A record 125 defendants falsely convicted of crimes were exonerated in 2014, according to a report from the National Registry of Exonerations at the University of Michigan Law School. The figure represents a one-third increase in exonerations from 2012.
A bulk of the increase came from a single county: Harris County, Texas — home to Houston — where 33 people were exonerated after having been convicted of drug possession. Most of the defendants in those cases had pled guilty and were exonerated only after tests revealed they had not been carrying illicit substances.
"There is some evidence that pretrial detention and the fear of long terms of imprisonment did influence these false guilty pleas,” the report stated.
Tests to determine whether a substance contains illicit materials are relatively cheap, according to Samuel Gross, a Michigan University law professor and the report’s author. That means that "false guilty pleas to possession of illegal drugs that don’t exist could be erased entirely in short order, in Harris County," said Gross.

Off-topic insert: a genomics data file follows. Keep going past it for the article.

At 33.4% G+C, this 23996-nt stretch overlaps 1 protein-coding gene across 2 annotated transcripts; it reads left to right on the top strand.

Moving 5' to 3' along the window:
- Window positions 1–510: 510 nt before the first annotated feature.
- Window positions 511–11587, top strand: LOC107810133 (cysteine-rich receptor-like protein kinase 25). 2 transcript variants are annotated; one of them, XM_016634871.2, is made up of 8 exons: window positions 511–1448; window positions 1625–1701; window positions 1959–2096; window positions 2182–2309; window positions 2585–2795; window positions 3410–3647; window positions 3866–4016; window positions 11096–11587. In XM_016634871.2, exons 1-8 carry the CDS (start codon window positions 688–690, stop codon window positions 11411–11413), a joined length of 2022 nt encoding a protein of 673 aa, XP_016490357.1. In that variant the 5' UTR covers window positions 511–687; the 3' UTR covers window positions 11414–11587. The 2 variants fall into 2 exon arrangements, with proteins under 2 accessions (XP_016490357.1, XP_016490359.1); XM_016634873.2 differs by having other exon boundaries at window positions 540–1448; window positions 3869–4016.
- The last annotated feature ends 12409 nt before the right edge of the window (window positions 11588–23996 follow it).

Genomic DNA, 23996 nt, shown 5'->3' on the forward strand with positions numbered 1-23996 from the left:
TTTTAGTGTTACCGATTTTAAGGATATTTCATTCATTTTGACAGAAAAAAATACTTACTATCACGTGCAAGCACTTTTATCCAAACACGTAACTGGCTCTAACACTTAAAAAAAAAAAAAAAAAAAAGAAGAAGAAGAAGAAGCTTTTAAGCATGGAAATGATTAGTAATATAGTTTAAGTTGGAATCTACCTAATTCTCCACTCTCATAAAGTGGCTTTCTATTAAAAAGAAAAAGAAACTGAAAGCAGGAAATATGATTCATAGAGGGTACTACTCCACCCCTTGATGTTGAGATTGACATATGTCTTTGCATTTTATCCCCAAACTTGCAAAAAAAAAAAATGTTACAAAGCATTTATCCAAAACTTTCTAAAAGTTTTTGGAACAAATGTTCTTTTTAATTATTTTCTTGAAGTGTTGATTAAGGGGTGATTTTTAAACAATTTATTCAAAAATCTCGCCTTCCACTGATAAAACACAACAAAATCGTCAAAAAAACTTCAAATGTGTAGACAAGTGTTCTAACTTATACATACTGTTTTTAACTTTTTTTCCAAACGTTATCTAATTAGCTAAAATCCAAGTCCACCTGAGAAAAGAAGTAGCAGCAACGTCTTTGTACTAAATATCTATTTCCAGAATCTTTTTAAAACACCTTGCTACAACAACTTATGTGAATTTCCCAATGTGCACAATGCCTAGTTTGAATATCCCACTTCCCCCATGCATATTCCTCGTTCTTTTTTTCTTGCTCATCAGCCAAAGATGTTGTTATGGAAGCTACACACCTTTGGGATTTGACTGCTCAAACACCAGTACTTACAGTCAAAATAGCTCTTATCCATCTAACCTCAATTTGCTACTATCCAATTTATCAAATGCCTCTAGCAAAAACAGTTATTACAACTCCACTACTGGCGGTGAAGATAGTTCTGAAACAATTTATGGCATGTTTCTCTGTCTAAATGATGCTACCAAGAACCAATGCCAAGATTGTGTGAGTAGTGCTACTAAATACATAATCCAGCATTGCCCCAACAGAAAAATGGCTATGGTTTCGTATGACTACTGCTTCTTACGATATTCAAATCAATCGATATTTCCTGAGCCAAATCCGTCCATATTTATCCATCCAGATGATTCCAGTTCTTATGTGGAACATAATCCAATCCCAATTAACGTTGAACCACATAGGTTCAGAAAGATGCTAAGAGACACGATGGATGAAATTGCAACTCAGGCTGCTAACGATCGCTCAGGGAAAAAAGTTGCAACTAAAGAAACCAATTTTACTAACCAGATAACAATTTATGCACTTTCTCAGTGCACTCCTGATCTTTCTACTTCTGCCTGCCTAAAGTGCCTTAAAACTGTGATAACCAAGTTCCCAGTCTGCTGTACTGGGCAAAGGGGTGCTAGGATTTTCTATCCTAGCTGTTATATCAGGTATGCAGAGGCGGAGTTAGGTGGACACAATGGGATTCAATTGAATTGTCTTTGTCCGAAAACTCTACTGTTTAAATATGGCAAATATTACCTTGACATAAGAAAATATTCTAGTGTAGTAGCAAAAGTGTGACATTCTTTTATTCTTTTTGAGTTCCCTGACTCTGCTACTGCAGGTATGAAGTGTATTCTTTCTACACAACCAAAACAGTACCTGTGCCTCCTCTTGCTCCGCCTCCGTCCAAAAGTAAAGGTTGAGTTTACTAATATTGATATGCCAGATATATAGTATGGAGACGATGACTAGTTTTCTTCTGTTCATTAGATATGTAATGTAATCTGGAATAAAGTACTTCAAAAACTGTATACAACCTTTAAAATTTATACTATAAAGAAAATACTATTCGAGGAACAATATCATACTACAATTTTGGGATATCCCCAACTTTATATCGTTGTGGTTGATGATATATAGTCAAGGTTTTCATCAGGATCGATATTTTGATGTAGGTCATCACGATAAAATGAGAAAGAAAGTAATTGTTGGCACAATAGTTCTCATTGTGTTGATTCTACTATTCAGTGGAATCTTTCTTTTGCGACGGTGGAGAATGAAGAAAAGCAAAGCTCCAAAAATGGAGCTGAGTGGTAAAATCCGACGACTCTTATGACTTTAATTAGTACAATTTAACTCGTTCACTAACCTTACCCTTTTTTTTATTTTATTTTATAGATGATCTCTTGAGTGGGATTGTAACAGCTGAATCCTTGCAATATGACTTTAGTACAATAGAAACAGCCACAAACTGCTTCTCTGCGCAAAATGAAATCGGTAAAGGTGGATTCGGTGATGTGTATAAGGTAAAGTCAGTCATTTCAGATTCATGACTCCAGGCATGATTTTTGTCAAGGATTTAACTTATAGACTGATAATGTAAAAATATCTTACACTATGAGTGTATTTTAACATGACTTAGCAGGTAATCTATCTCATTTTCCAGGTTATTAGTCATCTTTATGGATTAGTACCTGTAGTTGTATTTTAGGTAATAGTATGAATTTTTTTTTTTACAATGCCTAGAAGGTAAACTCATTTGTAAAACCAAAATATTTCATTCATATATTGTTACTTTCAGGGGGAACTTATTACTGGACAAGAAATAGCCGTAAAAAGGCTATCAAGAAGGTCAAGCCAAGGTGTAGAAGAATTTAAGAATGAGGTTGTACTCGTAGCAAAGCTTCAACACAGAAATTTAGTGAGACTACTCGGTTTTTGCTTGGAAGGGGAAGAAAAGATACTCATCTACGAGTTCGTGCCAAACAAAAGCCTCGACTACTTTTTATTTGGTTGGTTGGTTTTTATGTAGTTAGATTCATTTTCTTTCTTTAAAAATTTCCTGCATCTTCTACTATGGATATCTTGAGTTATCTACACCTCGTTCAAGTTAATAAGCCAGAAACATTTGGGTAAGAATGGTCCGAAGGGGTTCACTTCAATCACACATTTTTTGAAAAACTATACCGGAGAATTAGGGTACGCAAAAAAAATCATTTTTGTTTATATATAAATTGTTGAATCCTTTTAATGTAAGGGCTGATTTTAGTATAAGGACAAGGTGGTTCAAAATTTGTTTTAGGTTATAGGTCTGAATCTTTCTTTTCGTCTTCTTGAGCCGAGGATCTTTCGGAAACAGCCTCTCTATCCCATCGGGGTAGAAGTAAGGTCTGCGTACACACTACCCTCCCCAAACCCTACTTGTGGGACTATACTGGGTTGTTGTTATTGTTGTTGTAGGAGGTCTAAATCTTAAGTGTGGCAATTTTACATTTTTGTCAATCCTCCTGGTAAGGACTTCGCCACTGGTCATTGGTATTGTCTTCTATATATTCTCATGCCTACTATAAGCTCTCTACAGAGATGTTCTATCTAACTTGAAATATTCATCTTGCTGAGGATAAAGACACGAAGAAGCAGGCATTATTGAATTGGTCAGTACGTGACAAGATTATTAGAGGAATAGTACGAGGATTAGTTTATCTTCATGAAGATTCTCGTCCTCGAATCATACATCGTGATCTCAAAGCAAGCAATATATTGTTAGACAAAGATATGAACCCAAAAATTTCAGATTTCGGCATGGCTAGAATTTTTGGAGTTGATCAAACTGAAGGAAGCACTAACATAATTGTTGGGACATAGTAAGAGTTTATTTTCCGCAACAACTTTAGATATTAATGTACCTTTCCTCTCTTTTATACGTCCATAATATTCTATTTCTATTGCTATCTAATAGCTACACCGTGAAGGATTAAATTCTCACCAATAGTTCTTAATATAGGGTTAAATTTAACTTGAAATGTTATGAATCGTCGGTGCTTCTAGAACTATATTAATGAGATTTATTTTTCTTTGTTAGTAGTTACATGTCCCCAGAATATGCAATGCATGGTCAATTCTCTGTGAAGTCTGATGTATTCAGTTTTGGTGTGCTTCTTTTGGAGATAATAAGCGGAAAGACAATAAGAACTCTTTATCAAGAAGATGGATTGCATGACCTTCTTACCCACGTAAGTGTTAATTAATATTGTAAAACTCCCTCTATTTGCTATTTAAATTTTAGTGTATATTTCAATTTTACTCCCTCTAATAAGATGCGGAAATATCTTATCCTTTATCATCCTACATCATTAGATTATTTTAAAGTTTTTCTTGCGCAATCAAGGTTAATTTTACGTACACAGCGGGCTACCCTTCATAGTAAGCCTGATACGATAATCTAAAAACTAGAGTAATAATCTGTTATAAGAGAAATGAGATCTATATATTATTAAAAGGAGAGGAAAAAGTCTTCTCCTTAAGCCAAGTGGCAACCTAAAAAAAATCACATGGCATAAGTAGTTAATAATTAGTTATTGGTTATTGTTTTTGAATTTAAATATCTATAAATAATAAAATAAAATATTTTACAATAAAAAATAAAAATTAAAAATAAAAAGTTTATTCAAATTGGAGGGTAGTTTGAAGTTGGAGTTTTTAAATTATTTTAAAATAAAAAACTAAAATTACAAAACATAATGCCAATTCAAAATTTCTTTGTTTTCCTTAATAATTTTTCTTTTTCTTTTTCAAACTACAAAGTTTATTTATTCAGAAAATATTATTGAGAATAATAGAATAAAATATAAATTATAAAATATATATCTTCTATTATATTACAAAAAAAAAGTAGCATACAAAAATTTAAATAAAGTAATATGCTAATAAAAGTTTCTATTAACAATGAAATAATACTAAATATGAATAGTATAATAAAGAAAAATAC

Gross said the high exoneration rate in Harris County was due to an initiative spearheaded by the county's district attorney, Devon Anderson, who had the office review old drug possession convictions. The office "has gone a long way through getting through the backlog they had," said Gross.
False guilty pleas were not limited to Harris County. In all, 38 percent of the defendants exonerated in 2014 had pled guilty to crimes they had not committed. The vast majority of them had been accused of drug charges.
At least 90 percent of criminal cases in the U.S. result in a guilty plea, according to Criminal Justice, a publication of the American Bar Association. Criminal justice reform advocates have criticized the proliferation of plea bargains, saying too much power rests in the hands of the criminal prosecutors trying to extract a guilty plea.
Exonerations by DNA evidence were up slightly in 2014 compared to previous years, but the bulk of exonerations — more than 80 percent — were not the result of DNA evidence. A bigger factor in the rising number of exonerations, writes Gross, is the expanding number of Conviction Integrity Units (CIUs) cropping up in district attorneys’ offices. CIUs are groups of prosecutors that review old convictions to determine whether the convicted party should be exonerated.
The first such unit was established in 2008. Today there are 15 nationwide. CIUs accounted for 49 of the 125 exonerations that occurred in 2014, according to the study.
The overall incarceration rate in the United States, which began a stratospheric rise in the mid-1970s after President Richard Nixon launched the “war on drugs,” has only just begun to decline within the past decade.